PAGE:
Friday, June 17, 2005

The Wisdom of Solomon (original, creative rewrite, explication)

A Wise Ruling

Now two prostitutes came to the king and stood before him. One of them said, “My lord, this woman and I live in the same house. I had a baby while she was there with me. The third day after my child was born, this woman also had a baby. We were alone; there was no one in the house but the two of us.
During the night this woman’s son died because she lay on him. So she got up in the middle of the night and took my son from my side while I your servant was asleep. She put him to her breast and put her dead son by my breast. The next morning, I got up to nurse my son – and he was dead! But when I looked closely in the morning light, I saw that it wasn’t the son I had borne.”
The other woman said, “No! The living one is my son; the dead one is yours.”
But the first one insisted, “No! The dead one is yours; the living one is mine.” And so they argued before the king.
The king said, “This one says, ‘My son is alive and your son is dead,’ while that one says, ‘ No! Your son is dead and mine is alive.’”
Then the king said, “Bring me a sword.” So they brought a sword fro the king. He then gave an order: “Cut the living child in two and give half to one and half to the other.”
The woman whose son was alive was filled with compassion for her son and said to the king, “Please, my lord, give her the living baby! Don’t kill him!”
But the other said, “Neither I nor you shall have him. Cut him in two!”
Then the king gave his ruling: “Give the living baby to the first woman. Do not kill him; she is his mother.”
When all Israel heard the verdict the king had given, they held the king in awe, because they saw he had wisdom from God to administer justice.

The Wisdom of Solomon

(An extract from the writings of Jehoshaphat, son of Ahilud, recorder to the King)

In the fourth year of his reign, two women appeared before his Highness King Solomon, and asked for judgment.

The first approached the King and said, “Your majesty, I am a poor woman; I live in a hut near the edge of the city. Four days ago I gave birth to a boy. Last night there was a storm, and this other woman, this rich woman, who was passing by with her servants, asked for shelter for the night. That night she gave birth to a son. I let her sleep in my room, on my bed.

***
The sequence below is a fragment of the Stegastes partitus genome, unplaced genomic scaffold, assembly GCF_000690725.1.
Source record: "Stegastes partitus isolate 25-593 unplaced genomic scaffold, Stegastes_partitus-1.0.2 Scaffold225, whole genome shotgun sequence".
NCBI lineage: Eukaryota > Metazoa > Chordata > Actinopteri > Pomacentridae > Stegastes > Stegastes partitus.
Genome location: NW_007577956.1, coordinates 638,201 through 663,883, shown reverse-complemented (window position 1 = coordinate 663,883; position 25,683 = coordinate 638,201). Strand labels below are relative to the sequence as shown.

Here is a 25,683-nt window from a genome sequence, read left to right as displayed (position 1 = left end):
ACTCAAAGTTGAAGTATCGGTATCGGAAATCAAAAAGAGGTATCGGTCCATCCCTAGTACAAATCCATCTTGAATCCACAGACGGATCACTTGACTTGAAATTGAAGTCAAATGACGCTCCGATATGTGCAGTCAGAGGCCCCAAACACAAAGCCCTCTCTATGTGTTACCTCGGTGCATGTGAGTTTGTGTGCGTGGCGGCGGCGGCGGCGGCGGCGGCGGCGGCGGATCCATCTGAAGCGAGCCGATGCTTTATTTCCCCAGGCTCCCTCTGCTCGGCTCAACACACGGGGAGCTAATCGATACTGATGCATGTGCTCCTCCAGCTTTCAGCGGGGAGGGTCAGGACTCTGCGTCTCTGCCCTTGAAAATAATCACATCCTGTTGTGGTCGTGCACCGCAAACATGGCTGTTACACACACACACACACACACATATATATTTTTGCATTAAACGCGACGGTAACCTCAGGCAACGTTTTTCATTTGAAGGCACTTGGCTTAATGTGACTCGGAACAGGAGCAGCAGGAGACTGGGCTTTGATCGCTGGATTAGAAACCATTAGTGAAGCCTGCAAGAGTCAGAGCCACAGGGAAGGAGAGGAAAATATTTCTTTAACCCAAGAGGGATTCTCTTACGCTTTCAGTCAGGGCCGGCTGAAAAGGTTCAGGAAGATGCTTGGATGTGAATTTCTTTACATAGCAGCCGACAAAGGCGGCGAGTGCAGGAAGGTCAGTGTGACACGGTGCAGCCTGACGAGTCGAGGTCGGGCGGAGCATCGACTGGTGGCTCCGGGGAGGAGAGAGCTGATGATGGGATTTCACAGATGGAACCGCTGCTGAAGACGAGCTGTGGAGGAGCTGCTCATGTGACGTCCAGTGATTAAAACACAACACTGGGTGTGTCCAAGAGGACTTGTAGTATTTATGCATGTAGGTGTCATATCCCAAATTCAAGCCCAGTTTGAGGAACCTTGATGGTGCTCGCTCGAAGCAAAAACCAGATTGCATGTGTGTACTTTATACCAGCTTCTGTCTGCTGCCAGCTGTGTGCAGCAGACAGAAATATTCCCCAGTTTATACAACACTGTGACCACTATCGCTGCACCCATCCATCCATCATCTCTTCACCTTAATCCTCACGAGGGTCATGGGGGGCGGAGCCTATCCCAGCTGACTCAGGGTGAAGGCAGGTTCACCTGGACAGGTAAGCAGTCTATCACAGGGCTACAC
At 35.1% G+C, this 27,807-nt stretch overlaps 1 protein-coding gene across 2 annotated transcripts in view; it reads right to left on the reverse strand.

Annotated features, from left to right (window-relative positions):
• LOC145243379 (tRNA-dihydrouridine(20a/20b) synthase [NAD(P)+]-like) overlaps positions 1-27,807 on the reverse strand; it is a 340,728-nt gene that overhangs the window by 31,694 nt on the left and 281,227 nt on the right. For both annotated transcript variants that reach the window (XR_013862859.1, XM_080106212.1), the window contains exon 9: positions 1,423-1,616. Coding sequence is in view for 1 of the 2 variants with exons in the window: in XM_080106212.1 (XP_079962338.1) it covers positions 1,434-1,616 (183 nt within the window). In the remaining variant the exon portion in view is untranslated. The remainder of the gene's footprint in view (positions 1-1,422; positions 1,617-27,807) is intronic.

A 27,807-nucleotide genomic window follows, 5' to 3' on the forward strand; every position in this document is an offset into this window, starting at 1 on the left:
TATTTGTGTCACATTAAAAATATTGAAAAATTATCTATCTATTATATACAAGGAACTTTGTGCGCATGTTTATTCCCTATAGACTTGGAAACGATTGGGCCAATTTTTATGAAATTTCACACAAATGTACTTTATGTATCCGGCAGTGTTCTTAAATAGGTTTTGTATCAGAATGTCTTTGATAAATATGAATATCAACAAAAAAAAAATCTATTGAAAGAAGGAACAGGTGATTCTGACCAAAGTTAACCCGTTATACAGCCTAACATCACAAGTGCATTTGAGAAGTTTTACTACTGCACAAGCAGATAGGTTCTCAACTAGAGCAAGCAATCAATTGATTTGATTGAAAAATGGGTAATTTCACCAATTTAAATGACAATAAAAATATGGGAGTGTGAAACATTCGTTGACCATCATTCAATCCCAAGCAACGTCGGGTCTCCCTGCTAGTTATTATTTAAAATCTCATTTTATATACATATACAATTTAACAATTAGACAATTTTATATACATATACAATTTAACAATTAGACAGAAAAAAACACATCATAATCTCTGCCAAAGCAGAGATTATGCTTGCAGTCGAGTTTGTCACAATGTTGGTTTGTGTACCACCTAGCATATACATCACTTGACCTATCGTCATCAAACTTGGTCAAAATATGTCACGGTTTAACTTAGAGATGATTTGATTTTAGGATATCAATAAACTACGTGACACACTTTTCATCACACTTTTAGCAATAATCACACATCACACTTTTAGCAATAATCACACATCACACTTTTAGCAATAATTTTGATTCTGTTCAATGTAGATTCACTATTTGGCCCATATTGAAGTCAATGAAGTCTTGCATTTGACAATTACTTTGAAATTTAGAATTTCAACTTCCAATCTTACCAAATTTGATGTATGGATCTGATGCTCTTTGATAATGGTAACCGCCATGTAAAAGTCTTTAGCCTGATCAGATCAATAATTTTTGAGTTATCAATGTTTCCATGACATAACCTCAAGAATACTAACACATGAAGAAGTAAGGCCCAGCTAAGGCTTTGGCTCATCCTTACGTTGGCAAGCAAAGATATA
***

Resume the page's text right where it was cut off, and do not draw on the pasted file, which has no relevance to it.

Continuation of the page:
During the night this woman’s son died because she lay on him. So she got up in the middle of the night and took my son from my side while I your servant was asleep. She put him to her breast and put her dead son by my breast. The next morning, I got up to nurse my son – and he was dead! But when I looked closely in the morning light, I saw that it wasn’t the son I had borne.”
The other woman approached his majesty and said, “Your Highness, it is true that I slept in this woman’s hut, and I went to sleep with my son by my side. This morning when I woke, this woman was mad with grief because her son had died. Then she saw my baby at my breast and started shouting that I had taken her baby. But the truth is that the living baby is mine, and the dead one is hers.”
But the other woman insisted, “No, the living one is mine, and the dead one is hers.”
They started to fight, and Ahijah, son of Shisha, who was secretary for that day, stopped the fight and separated them.

Then his majesty spoke. “Leave us. We shall consider the matter.”

The women were taken away, and the King turned to his personal adviser Zahud, son of Nathan.

“Well, Zahud?”
“The second woman, the rich one, is Abigail wife of Shimei son of Ela -”
“The district governor,” murmured the King.
“Yes, your majesty. She is famous for her kindness and generosity, and her charity to the poor. The other one is Tamar. She is… a prostitute. We are not sure who the father of her child is.”
“The reputations of these women cannot decide who is right or wrong, Zahud.”
“Yes, sire, but they are indicative of their characters, and that is relevant.”
“True. Have you spoken to the other people present that night?”
“Abigail’s people were outside the hut, in tents. The women were alone in the hut, except for Abishag, the wet nurse for Abigail’s child. She says she would have woken if Abigail had gotten up, and says that she did not.”
“Of course, she could be lying and following her mistress’ orders.”